Imagine Dragons Inspired the Masses to Give Them Their Money Friday in Dallas
Imagine Dragons traipsed through Dallas with an arsenal of songs calculated to keep fans happy.
American Airlines Center, Dallas
Friday, July 17, 2015
Judging by the crowd who showed up to American Airlines Center on Friday night, Imagine Dragons have done more for sales of Cialis than any ad campaign run during a sporting event. The number of aging members of upper management spending exorbitant amounts on their second wives and their friends was off the charts. We're talking the best time and wine-based margaritas money can buy.
Lucky for Imagine Dragons, the sheer number of pre-teens, tweens and early teens who also showed up all but guarantees they’ll still be making the rounds in 10 years. They'll either be that band you go see when you're 25 because you loved them at 15, or one of the few groups who stayed at the top and kept their audience. So they’re either going to be the new Coldplay or the Smashing Pumpkins.
If you listen to the radio and/or watch TV, you know Imagine Dragons' brand of inoffensive, bass-heavy “rock” is inescapable. It would be unfair to call the members of the band bad at what they do. They’re all more than capable musicians. Their lead singer, Dan Reynolds, adeptly hits notes in the upper vocal register. He also has that bland, sort of hip look that fits the sitcom leading man archetype and can be best described as "McManbun." Which is to say the whole routine felt utterly artificial, as if it had all been done before.
And it has. They’re following a playbook, and a strategy that bands like Coldplay have proven is successful over the last 15 years. That’s the tragedy: We've moved on from bands like Coldplay ripping off Radiohead to bands like Imagine Dragons ripping off Coldplay. It’s a copycat world, and Imagine Dragons are doing a hell of a job at picking out pieces that work from other bands and streamlining them into the least offensive product possible.
Sniper shot! Right in the back of the thigh
Throughout the night, people sang along to the band's songs with reckless abandon, all the while wearing $40 tour shirts and clutching VIP floor passes that put them 20 feet closer to the stage, all too happy to save McManbun from his job by singing for him. There's something extremely disconcerting about thousands of people singing, "I'm never changing who I am" in unison. Because, I don’t know, individualism is cool, but maybe a little introspection is a good idea from time to time.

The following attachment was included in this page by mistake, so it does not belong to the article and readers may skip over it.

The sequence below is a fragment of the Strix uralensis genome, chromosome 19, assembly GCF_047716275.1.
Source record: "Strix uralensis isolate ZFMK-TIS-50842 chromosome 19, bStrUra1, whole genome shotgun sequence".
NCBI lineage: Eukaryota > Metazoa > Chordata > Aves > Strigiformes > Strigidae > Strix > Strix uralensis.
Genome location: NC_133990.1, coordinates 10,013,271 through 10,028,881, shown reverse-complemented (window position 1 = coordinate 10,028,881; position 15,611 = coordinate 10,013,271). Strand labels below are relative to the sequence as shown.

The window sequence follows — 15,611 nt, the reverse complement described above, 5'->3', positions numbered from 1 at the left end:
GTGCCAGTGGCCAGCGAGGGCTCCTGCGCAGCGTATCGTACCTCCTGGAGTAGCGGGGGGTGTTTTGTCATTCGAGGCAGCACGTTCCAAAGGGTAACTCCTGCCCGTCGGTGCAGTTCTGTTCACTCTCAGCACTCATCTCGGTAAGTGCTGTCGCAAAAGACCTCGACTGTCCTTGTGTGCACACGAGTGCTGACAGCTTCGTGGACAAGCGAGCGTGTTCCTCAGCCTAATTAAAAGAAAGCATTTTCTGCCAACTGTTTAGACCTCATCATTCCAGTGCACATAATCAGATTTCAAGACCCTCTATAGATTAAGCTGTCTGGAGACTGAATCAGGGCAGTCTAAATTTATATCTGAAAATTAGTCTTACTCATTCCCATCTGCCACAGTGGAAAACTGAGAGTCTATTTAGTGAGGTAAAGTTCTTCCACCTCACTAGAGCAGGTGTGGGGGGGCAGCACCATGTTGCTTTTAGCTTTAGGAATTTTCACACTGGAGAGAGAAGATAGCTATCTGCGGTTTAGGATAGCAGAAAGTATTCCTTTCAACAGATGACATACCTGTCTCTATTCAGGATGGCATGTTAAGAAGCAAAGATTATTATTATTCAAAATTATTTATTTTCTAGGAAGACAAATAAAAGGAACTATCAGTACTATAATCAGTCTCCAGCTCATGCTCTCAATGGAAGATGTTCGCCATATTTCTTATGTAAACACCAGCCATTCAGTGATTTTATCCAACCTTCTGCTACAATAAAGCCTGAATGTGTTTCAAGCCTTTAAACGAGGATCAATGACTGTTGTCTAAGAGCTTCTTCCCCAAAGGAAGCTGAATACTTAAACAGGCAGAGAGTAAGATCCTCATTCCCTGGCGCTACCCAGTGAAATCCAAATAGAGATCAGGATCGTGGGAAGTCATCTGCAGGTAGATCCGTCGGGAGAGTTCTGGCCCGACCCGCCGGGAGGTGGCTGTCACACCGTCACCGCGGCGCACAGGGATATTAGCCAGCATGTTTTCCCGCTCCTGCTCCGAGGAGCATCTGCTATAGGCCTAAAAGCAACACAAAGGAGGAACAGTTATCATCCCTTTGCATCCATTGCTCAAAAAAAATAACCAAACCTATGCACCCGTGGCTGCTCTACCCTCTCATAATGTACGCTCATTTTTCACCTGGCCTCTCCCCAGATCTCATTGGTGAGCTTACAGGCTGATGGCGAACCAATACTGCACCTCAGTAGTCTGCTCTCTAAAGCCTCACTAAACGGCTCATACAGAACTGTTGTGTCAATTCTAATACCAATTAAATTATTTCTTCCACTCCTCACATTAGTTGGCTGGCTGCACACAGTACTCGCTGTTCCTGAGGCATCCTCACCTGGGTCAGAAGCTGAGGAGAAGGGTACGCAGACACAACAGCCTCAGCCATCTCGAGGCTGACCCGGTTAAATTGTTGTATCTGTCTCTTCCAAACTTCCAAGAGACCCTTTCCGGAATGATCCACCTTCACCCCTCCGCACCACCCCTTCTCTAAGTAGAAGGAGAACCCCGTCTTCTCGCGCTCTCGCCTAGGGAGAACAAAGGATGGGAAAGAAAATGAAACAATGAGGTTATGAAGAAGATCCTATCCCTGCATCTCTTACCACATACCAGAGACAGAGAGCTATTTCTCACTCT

McManbun, having talked about how great the country is and how things are "gonna continue to change," really drove the point home by doing a solo rendition of Alphaville’s "Forever Young." Everything about it felt coldly calculated — music that's been totally exploited. Jay Z already pulled the Alphaville bit, but at least his use felt somewhat organic. This felt like someone said, “Hey, so we need a cover, how about ____, or _____? If you can do it after pausing and talking about the world, that will sell a few more shirts. And think of all the tweets we’ll get.” The crowd ate it up with glee.
And so this pattern continued throughout the night: A song would start, the crowd would cheer, my eyes would roll back into my head while everyone sang along to the chorus. Which brings us around to the deep, dark truth of the matter: The greatest trick the devil ever pulled was convincing the world he didn't exist. His second greatest trick was convincing idiots to part with their money via a never-ending stream of terrible bands. Imagine Dragons are just his newest rabbit.
Metric kicked things off right
Openers Metric were, thankfully, not of the same breed. They’re a band who grew out of the indie scene of the early- to mid-2000s. Plenty of people thought they would make the leap to alternative radio and into arenas. In a way it’s happened; its not unusual to see Metric roped into one of corporate radio's many festivals that come through the area. They lend credibility to a lineup in the Death Cab for Cutie mode. Enough people loved them when they first started out, but they’ve had enough opportunities that now everyone sort of knows them.
Watching lead singer Emily Haines command an arena full of fans must be a surreal experience for fans of her work with the Soft Skeleton and as the third singer in Broken Social Scene. But like most things in the world, those who are meant to rise to the top do, and it won't be surprising if Metric takes another jump with their next album — that is, if radio decides they should. After all, it’s how Imagine Dragons got here, and they have half the charisma and confidence of Haines alone.
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